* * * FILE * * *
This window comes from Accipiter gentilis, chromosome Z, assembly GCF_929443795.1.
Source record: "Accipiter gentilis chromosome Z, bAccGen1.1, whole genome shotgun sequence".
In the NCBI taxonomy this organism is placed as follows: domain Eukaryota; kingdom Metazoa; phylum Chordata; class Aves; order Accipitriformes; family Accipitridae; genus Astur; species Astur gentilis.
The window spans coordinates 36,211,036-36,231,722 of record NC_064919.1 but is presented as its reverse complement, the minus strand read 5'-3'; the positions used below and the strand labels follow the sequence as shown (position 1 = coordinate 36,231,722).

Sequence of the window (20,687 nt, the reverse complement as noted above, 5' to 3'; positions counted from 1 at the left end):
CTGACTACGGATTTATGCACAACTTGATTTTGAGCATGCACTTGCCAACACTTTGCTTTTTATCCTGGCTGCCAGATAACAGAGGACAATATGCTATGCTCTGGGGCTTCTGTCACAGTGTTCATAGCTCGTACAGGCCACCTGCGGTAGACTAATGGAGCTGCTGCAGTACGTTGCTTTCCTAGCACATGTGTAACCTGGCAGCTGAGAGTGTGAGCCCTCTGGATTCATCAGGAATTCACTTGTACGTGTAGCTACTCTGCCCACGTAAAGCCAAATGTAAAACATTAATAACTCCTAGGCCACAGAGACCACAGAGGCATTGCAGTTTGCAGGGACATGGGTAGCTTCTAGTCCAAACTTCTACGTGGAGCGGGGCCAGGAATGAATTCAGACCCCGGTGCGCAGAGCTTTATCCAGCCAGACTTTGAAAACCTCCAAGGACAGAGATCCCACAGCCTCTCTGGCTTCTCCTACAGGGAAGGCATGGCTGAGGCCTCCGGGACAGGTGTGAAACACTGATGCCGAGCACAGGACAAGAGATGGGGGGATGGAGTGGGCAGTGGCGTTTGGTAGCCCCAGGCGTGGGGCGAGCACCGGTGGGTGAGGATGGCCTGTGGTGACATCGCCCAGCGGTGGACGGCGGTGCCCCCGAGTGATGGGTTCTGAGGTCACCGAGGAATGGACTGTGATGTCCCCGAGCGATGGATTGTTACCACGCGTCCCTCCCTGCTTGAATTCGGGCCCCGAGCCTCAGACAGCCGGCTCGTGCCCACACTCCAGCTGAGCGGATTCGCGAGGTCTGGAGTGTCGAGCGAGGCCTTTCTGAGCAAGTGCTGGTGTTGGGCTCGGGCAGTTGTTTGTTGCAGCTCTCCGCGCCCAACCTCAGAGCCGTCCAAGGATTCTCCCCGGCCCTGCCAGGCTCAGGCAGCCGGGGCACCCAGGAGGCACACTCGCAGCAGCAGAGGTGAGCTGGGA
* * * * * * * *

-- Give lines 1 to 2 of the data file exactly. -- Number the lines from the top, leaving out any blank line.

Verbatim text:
This window comes from Accipiter gentilis, chromosome Z, assembly GCF_929443795.1.
Source record: "Accipiter gentilis chromosome Z, bAccGen1.1, whole genome shotgun sequence".